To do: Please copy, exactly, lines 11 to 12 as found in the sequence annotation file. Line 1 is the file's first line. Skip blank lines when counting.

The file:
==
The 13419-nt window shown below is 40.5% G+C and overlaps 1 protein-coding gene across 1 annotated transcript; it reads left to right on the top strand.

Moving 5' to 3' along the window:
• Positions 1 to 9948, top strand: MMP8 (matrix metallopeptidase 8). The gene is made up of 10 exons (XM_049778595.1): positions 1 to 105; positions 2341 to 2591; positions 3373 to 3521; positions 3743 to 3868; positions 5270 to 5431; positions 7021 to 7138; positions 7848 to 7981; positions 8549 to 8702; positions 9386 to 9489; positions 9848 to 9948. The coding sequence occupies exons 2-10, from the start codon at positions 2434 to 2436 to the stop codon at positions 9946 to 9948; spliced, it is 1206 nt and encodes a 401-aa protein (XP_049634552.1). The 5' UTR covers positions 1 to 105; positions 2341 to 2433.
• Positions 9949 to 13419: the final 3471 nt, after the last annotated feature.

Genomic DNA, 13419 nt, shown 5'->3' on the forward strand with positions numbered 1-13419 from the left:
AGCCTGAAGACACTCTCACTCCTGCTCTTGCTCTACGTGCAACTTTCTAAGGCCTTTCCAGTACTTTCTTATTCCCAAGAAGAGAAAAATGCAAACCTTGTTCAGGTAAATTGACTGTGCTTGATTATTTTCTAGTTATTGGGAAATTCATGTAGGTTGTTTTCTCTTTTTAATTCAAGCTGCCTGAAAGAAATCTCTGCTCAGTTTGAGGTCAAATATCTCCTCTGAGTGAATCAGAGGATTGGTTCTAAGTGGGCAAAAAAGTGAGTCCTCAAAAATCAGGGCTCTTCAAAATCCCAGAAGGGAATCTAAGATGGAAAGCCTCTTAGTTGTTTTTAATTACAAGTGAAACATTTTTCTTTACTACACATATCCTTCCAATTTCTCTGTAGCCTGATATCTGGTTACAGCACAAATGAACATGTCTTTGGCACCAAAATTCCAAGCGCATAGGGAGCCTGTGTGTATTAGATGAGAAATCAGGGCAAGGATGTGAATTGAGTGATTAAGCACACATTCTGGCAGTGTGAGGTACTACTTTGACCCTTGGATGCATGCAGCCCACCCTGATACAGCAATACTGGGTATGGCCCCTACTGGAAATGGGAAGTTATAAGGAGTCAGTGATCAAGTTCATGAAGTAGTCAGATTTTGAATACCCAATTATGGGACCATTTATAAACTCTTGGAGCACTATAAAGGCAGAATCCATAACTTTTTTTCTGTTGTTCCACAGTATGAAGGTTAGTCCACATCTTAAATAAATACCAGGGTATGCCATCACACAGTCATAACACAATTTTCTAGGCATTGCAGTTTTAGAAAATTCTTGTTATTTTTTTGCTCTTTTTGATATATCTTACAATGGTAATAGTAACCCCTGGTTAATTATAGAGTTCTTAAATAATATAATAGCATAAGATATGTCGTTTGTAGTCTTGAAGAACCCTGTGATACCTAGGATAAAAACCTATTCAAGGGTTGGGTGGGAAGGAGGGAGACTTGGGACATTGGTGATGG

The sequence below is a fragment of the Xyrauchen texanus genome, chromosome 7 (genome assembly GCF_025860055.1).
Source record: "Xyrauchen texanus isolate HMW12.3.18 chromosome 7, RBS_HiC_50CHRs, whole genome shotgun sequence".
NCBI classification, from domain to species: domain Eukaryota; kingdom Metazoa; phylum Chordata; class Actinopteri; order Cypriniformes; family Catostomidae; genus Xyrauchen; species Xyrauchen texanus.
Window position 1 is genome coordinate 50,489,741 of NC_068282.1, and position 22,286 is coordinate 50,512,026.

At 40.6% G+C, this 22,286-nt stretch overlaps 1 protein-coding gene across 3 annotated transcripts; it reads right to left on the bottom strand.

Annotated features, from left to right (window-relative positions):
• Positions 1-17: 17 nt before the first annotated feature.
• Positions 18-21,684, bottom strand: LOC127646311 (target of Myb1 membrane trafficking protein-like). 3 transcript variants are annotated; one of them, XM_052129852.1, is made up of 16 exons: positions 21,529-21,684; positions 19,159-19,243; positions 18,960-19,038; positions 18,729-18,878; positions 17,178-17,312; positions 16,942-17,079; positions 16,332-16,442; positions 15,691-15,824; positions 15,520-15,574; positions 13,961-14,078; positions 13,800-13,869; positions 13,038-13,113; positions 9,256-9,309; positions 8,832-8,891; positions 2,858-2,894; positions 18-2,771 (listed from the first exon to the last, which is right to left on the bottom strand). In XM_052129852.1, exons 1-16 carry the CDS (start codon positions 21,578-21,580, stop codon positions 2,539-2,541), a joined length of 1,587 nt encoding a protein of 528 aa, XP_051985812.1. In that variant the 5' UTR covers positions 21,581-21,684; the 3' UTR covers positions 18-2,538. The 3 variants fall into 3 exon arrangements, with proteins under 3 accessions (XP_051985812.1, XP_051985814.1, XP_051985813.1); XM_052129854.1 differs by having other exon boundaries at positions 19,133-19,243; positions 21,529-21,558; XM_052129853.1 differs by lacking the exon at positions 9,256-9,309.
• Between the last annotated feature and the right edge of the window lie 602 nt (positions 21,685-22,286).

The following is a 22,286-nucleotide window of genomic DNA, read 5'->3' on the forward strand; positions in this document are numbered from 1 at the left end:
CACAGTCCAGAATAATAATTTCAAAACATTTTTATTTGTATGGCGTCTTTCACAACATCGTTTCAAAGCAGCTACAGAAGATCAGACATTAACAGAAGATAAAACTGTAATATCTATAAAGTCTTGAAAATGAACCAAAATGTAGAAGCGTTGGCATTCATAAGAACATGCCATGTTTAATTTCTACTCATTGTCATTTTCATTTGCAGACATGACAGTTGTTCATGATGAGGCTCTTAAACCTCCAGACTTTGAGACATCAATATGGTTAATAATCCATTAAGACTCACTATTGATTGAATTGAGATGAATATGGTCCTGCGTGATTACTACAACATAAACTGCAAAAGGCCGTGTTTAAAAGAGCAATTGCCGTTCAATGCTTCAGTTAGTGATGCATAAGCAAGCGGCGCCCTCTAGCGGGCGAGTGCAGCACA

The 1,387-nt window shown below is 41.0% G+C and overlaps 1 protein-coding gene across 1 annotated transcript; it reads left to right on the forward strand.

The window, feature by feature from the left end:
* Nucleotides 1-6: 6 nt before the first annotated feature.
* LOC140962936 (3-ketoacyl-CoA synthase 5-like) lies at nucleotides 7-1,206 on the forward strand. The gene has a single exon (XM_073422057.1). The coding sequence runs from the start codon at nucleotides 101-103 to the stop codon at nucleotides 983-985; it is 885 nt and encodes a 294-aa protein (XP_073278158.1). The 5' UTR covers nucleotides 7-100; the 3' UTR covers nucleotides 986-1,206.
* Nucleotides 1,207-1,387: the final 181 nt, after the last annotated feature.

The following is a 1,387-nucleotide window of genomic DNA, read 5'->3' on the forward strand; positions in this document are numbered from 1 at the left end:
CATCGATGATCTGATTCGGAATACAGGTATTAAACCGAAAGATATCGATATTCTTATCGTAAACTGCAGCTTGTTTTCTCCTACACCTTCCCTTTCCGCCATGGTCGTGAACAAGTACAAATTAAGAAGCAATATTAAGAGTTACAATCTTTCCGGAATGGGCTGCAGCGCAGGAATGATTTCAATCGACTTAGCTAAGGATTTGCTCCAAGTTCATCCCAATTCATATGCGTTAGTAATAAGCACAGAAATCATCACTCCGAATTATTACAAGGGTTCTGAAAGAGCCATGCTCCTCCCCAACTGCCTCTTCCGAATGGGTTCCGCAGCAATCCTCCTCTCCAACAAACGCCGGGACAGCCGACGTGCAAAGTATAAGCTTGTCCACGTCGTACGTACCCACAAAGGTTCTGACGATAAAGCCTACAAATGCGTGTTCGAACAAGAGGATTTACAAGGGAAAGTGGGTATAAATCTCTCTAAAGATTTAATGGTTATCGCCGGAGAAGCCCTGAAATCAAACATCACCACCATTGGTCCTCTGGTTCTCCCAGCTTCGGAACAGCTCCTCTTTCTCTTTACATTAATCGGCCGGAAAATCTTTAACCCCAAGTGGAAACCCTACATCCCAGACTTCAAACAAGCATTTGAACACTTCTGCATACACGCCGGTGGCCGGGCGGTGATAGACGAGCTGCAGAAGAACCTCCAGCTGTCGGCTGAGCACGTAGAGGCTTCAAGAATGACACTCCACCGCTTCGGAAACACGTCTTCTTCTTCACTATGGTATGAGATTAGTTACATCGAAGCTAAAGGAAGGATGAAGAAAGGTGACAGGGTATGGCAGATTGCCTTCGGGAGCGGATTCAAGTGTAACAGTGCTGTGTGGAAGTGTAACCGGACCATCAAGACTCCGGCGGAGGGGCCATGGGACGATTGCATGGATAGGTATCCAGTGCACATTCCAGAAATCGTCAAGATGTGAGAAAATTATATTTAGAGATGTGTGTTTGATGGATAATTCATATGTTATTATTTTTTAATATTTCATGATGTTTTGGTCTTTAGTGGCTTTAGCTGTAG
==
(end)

At 40.6% G+C, this 22,286-nt stretch overlaps 1 protein-coding gene across 3 annotated transcripts; it reads right to left on the bottom strand.

Annotated features, from left to right (window-relative positions):